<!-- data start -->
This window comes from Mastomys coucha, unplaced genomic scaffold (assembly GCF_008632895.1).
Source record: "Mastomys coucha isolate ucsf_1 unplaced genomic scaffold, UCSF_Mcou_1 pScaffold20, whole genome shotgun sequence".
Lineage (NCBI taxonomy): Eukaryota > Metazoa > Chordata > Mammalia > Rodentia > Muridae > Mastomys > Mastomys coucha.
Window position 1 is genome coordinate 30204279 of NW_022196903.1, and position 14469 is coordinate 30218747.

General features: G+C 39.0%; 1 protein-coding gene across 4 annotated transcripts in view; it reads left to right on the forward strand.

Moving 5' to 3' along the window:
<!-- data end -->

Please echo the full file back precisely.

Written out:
This window comes from Mastomys coucha, unplaced genomic scaffold (assembly GCF_008632895.1).
Source record: "Mastomys coucha isolate ucsf_1 unplaced genomic scaffold, UCSF_Mcou_1 pScaffold20, whole genome shotgun sequence".
Lineage (NCBI taxonomy): Eukaryota > Metazoa > Chordata > Mammalia > Rodentia > Muridae > Mastomys > Mastomys coucha.
Window position 1 is genome coordinate 30204279 of NW_022196903.1, and position 14469 is coordinate 30218747.

General features: G+C 39.0%; 1 protein-coding gene across 4 annotated transcripts in view; it reads left to right on the forward strand.

Moving 5' to 3' along the window: